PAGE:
THE ROZEMA HOUSE ON GIDDINGS SE, OTTAWA HILLS

Text and photos by Pam VanderPloeg copyright 2017 unless otherwise noted.

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 TODAY THE LIVING ROOM LIT BY THE AFTERNOON SUN.

TODAY THE LIVING ROOM LIT BY THE AFTERNOON SUN.

In 1922, four visionary businessmen sat in an old apple orchard near Franklin Street and finalized a deal that would turn a golf course into a neighborhood of gently curving streets and upscale homes designed in the popular historic revival styles of the day. Indeed Joanne and Ron Rozema’s Ottawa Hills home is one of these, a 1927 English cottage style with a steep flared gable, dramatic stone chimney and multi-paned casement windows.  It sits on Giddings at the western edge of Ottawa Hills.  As soon as Joanne toured it, during a Sunday Open House, she knew it was going to be their new home.  That was 1986, and today they still love their home and their Ottawa Hills neighborhood.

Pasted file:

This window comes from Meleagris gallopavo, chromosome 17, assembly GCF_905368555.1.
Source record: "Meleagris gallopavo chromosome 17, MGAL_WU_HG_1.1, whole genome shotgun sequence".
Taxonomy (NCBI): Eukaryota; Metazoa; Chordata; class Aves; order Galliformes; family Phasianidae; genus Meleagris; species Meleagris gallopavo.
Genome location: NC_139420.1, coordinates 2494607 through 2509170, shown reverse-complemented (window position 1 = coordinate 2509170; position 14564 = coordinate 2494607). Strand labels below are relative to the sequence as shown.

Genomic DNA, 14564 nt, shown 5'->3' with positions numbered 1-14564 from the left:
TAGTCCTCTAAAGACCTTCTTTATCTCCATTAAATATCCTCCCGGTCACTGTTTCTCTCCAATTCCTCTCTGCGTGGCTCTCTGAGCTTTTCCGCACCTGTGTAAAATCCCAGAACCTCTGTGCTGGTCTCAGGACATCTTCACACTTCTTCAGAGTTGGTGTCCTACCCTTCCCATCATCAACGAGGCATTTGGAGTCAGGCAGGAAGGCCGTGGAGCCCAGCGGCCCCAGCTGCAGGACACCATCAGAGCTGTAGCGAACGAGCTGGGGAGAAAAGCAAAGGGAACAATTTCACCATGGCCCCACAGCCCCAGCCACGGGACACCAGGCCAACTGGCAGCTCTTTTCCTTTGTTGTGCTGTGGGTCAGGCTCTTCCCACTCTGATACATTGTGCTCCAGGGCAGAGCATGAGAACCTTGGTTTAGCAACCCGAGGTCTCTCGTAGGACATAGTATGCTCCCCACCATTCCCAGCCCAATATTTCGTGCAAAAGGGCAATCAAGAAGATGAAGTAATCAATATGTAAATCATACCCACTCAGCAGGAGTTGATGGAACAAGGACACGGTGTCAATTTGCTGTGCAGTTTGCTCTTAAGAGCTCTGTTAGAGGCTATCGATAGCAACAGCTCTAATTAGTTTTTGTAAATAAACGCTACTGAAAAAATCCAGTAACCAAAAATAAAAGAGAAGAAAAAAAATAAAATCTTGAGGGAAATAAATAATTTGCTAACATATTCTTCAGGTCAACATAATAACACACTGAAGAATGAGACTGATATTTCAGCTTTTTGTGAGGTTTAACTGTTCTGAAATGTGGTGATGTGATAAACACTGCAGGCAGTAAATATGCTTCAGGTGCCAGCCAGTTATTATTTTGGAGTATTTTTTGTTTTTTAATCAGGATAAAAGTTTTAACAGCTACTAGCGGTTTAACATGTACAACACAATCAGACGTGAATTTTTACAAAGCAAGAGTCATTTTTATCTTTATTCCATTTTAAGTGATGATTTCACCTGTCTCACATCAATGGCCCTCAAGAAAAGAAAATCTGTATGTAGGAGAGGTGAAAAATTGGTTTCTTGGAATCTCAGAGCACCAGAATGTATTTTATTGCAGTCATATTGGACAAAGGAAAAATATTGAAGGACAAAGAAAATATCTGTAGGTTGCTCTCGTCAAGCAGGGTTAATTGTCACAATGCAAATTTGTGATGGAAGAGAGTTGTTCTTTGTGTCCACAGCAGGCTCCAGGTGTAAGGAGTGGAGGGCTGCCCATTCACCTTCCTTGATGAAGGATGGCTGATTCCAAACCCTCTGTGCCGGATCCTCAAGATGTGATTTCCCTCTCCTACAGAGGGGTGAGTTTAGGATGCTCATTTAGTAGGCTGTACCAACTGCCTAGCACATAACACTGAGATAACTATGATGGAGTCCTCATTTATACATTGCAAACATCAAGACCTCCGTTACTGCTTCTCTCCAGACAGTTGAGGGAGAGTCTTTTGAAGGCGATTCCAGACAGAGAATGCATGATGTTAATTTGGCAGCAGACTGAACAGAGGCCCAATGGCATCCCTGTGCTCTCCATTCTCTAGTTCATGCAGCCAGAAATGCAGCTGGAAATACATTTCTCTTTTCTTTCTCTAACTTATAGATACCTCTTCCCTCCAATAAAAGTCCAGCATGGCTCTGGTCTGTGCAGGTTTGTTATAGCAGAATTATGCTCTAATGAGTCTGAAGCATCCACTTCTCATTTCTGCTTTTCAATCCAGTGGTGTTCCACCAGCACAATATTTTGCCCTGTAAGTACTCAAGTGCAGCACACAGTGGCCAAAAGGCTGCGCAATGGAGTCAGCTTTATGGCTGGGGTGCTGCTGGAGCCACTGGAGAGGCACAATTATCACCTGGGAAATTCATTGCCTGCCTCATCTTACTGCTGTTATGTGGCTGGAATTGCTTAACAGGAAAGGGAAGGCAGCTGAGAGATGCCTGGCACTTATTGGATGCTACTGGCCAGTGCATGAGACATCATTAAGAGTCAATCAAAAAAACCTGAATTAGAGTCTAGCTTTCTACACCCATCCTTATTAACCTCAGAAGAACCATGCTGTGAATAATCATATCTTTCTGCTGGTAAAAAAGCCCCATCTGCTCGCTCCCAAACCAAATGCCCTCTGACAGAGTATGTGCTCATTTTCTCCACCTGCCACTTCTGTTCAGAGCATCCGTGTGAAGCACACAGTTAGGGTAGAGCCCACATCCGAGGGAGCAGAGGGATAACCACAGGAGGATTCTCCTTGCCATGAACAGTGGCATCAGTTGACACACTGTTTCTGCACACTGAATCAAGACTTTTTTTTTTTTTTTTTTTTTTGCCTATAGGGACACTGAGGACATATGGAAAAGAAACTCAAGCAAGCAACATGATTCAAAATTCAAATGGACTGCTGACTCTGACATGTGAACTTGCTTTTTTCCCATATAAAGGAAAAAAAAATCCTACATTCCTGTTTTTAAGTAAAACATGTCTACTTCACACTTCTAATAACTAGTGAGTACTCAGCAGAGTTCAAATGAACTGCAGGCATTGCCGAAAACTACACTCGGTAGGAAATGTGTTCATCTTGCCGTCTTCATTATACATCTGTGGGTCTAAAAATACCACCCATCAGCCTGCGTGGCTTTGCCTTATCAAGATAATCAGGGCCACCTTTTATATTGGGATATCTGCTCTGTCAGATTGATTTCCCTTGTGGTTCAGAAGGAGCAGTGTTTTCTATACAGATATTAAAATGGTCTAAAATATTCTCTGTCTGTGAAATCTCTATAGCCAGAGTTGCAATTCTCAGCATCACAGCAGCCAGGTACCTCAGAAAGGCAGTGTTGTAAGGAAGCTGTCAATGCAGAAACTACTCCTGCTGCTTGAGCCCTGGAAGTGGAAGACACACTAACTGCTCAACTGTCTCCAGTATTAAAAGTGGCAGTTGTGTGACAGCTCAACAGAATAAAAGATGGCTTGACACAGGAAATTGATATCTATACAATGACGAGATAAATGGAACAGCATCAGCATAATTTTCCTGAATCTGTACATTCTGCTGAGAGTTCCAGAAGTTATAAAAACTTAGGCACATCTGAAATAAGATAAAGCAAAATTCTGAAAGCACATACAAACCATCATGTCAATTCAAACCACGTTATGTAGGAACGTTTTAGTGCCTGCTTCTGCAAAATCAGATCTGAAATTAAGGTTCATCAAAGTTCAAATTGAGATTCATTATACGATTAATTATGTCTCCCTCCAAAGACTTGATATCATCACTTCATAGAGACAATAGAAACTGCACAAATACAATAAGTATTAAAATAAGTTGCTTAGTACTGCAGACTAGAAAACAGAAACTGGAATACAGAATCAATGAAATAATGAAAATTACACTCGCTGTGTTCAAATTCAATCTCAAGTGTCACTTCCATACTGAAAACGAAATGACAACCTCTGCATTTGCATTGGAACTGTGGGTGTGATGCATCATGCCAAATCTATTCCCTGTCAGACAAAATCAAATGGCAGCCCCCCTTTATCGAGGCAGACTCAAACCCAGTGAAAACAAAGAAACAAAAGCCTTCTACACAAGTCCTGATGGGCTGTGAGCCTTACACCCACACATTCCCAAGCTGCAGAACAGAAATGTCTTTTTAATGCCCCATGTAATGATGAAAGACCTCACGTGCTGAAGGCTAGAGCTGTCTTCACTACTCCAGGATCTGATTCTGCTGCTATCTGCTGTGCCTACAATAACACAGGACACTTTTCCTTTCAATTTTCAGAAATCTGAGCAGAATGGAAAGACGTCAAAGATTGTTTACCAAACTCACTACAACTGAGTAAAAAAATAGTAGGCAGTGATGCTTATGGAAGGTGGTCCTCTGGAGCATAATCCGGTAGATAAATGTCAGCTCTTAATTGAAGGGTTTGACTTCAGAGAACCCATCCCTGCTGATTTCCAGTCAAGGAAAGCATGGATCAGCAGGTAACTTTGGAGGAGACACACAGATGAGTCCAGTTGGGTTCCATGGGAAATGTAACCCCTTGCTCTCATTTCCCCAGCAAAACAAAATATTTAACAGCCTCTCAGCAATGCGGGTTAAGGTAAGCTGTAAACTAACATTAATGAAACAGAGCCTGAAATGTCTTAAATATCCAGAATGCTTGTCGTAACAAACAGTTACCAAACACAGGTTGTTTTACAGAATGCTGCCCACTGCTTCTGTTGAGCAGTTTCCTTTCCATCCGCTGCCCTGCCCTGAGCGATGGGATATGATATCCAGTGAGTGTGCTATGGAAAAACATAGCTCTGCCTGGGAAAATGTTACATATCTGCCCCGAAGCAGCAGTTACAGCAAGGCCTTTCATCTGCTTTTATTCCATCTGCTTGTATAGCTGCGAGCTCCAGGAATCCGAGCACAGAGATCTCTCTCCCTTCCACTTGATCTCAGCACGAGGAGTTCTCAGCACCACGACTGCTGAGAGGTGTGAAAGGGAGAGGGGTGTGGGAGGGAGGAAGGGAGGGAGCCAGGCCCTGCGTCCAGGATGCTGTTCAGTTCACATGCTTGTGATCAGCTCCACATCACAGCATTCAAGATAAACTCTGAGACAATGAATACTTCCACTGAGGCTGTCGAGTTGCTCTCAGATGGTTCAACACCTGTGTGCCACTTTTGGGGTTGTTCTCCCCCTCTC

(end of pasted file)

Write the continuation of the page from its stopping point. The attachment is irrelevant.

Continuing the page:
The English style of the Rozema house does not end with the exterior. A heavy medieval style door beckons you to enter the central stair hall with its steep staircase and decorative iron railing.  The walnut-stained beamed ceiling in the roomy living room is a contrast to thick cream-color stucco walls.  A large fireplace is flanked by built-in bookshelves and twinkling lamps in the chimney niches.  The Rozema’s baby grand piano does not feel crowded in this space.  

 DECORATIVE WROUGHT IRON RAILING IN THE STAIR HALL 

DECORATIVE WROUGHT IRON RAILING IN THE STAIR HALL